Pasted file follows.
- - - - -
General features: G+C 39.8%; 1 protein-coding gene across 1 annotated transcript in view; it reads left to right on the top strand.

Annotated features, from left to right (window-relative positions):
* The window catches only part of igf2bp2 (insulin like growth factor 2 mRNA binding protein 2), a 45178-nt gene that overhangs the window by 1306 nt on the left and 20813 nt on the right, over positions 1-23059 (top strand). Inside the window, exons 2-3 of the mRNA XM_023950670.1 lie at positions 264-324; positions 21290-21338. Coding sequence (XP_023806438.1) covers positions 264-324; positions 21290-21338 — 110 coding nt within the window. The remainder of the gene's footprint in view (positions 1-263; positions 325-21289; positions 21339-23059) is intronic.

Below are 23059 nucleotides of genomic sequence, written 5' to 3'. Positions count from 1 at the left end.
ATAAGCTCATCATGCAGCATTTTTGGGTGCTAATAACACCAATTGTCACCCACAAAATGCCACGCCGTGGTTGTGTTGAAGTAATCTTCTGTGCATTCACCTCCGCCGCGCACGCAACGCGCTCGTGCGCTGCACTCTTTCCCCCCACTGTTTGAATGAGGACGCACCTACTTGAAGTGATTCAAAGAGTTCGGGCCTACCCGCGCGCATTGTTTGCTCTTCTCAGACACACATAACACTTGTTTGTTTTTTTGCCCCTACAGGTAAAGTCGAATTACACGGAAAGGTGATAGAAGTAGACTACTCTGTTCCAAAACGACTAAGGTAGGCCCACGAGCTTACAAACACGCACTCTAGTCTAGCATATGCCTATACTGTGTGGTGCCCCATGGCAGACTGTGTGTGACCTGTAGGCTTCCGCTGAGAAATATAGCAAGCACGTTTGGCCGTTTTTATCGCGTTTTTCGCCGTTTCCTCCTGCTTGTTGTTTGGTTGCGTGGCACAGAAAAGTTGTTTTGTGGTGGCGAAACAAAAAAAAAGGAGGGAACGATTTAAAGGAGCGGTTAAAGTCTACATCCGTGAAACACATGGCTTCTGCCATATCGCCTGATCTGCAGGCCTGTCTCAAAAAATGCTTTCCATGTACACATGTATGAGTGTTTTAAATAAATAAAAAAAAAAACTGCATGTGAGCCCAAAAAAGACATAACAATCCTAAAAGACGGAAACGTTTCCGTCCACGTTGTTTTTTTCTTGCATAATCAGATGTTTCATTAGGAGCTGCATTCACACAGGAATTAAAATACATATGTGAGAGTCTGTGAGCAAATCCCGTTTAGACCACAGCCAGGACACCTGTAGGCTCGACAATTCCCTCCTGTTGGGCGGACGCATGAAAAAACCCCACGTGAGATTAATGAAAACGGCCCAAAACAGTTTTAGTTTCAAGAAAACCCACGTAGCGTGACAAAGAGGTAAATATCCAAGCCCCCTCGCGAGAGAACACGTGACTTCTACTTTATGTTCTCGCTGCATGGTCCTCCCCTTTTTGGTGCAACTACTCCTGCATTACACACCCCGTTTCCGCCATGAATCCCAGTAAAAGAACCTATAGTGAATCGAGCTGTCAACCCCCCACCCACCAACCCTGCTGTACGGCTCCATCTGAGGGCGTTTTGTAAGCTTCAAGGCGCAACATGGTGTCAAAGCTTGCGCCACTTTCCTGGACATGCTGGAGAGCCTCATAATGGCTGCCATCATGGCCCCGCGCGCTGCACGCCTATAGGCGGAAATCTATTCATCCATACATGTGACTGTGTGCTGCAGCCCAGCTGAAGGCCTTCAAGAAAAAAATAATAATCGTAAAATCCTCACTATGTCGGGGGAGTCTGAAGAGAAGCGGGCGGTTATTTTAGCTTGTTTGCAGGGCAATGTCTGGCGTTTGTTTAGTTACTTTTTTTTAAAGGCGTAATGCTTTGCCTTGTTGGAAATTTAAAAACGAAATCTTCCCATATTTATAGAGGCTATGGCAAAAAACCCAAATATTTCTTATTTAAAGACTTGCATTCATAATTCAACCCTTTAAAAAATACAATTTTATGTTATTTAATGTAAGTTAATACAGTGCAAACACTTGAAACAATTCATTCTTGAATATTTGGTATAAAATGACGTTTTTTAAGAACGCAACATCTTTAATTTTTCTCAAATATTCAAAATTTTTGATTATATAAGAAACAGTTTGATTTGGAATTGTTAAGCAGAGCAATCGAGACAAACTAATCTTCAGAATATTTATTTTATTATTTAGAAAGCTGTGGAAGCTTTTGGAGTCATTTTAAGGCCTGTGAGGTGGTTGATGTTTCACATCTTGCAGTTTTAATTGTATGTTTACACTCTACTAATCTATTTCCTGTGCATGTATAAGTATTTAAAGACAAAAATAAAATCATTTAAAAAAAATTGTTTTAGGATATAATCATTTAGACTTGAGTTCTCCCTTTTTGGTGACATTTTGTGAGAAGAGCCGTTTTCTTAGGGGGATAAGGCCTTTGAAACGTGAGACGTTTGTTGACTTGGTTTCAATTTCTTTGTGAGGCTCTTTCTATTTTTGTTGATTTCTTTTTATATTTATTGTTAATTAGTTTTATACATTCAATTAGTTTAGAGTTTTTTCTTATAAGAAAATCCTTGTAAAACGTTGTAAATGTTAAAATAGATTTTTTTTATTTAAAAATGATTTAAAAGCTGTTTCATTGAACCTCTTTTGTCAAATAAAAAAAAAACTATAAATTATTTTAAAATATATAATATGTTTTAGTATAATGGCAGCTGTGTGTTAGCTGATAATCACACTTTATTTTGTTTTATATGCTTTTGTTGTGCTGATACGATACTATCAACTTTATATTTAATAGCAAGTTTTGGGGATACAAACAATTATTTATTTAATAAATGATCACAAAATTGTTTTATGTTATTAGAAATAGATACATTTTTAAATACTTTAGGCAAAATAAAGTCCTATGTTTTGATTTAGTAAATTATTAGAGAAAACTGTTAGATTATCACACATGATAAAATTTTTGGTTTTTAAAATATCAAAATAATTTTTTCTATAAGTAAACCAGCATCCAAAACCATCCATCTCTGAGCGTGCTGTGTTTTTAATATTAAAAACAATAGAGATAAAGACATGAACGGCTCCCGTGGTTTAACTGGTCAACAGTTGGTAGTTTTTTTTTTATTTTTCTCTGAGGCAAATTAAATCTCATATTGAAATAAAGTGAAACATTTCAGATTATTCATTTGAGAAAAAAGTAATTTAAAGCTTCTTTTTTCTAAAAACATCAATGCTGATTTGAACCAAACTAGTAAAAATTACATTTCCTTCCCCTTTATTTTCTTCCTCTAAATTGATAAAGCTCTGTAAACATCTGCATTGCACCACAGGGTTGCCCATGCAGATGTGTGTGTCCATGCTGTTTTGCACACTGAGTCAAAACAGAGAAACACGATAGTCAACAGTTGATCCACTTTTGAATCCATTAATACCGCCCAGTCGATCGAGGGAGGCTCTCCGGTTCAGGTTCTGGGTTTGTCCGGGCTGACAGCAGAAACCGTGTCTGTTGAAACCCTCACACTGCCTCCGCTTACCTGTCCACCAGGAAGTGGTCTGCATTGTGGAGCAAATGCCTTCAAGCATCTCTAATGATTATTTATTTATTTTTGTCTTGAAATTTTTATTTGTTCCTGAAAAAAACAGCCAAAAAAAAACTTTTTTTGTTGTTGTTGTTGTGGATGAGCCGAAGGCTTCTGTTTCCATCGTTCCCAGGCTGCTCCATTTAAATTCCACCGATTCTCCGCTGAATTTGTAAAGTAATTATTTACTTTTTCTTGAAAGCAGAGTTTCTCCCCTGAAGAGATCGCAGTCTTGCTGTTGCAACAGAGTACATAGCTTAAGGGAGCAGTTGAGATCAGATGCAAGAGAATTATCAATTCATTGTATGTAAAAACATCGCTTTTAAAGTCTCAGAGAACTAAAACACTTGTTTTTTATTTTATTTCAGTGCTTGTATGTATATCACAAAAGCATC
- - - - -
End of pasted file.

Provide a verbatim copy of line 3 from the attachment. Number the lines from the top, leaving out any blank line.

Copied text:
* The window catches only part of igf2bp2 (insulin like growth factor 2 mRNA binding protein 2), a 45178-nt gene that overhangs the window by 1306 nt on the left and 20813 nt on the right, over positions 1-23059 (top strand). Inside the window, exons 2-3 of the mRNA XM_023950670.1 lie at positions 264-324; positions 21290-21338. Coding sequence (XP_023806438.1) covers positions 264-324; positions 21290-21338 — 110 coding nt within the window. The remainder of the gene's footprint in view (positions 1-263; positions 325-21289; positions 21339-23059) is intronic.